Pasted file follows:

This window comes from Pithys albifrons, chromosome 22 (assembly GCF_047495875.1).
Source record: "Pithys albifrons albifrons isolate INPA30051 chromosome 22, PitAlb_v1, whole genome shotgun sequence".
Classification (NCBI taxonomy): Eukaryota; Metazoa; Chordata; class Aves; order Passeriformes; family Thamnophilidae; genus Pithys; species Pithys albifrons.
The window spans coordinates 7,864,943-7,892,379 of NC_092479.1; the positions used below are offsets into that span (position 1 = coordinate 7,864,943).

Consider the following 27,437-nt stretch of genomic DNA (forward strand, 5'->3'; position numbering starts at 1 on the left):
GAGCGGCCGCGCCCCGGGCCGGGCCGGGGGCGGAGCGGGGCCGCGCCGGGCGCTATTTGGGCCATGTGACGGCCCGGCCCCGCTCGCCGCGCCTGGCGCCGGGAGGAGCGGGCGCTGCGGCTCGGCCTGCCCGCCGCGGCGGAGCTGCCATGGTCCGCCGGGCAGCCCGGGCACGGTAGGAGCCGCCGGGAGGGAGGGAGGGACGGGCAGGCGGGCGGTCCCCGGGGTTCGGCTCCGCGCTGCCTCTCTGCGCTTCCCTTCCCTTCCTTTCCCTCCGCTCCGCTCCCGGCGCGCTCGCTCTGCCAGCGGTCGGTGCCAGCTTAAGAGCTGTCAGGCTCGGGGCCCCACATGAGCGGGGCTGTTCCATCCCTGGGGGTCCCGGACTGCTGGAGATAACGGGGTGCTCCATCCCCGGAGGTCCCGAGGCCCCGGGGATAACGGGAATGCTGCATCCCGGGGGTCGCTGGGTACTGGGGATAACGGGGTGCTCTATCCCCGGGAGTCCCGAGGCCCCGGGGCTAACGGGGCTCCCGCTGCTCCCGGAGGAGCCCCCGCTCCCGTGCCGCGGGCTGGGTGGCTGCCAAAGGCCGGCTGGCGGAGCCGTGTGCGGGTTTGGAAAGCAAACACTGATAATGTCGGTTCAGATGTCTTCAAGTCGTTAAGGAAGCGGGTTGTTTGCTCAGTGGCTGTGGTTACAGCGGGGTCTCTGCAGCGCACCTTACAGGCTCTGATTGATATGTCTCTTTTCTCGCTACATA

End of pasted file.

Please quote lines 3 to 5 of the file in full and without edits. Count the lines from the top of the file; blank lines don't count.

Classification (NCBI taxonomy): Eukaryota; Metazoa; Chordata; class Aves; order Passeriformes; family Thamnophilidae; genus Pithys; species Pithys albifrons.
The window spans coordinates 7,864,943-7,892,379 of NC_092479.1; the positions used below are offsets into that span (position 1 = coordinate 7,864,943).

Consider the following 27,437-nt stretch of genomic DNA (forward strand, 5'->3'; position numbering starts at 1 on the left):